The second complication is content that is legal for adults but illegal for children.  Society is used to permitting the circulation of legal/non-abusive pornography depicting adults, but it is equally used to ensuring regulations, and regulators, which prevent children accessing it (e.g. sales via regulated sex shops, ‘adult’ video ratings, use of credit card pay walls, etc.). Online, this is clearly not working, hence the outrage in relation to pornography (of all kinds) on the internet.

What should be done? Note that in its confusing headline, the BBC has not only muddled what is illegal and what is legal but also who is the focus of the called-for regulation:  in the case of regulating illegal content, the purpose is to prevent potential perpetrators from accessing such content; in the case of regulating legal content, the purpose – at least as recently called for in the UK media – is to prevent children themselves from accessing such content. These are entirely separate issues.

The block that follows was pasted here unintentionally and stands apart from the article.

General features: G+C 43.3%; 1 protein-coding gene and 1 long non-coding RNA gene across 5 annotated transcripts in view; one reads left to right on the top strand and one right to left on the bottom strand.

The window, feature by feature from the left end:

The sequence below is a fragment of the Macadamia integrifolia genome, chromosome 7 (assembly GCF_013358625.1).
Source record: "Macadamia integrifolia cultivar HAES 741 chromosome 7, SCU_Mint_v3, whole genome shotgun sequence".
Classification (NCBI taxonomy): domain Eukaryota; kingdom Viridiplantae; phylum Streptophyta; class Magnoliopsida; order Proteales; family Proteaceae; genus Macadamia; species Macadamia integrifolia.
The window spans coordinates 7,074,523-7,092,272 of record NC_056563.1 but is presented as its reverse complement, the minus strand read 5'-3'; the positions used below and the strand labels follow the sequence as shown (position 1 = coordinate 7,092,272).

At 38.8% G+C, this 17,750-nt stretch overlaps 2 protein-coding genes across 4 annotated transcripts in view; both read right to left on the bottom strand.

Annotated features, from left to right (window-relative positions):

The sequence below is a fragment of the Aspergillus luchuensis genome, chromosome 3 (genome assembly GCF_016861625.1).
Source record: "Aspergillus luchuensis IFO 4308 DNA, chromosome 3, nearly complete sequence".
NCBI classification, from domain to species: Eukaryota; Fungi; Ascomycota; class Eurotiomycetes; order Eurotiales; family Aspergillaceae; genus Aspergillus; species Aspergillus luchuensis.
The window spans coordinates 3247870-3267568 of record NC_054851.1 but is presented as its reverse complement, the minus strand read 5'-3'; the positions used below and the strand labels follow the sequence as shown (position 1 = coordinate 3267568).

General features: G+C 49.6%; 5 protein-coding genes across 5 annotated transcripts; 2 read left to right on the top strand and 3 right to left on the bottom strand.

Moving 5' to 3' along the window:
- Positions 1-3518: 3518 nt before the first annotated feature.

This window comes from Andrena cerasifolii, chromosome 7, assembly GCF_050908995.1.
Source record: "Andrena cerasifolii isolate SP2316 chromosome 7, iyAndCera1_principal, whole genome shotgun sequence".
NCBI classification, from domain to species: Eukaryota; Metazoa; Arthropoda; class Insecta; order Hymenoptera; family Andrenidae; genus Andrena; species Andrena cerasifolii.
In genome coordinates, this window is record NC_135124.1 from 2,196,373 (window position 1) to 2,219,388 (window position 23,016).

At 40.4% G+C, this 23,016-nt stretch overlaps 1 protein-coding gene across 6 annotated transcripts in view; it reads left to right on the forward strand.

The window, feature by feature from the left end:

In distinguishing types of content I rely on the law because the law includes a public process of adjudication – hearings, evidence, balancing of probabilities, etc. To inform the law, we need evidence. But it is vital to understand that there will be no definitive beyond-all-reasonable-doubt evidence that (all) porn causes damage (to all exposed to it) – for good methodological and ethical reasons. But there is sufficient evidence that some porn, along with other factors, is one of the causes of some harm to some people under some circumstances – as reviewed in Harm and Offence in Media Content – hence  my call for appropriate, proportionate, transparent, independent, evidence-based action.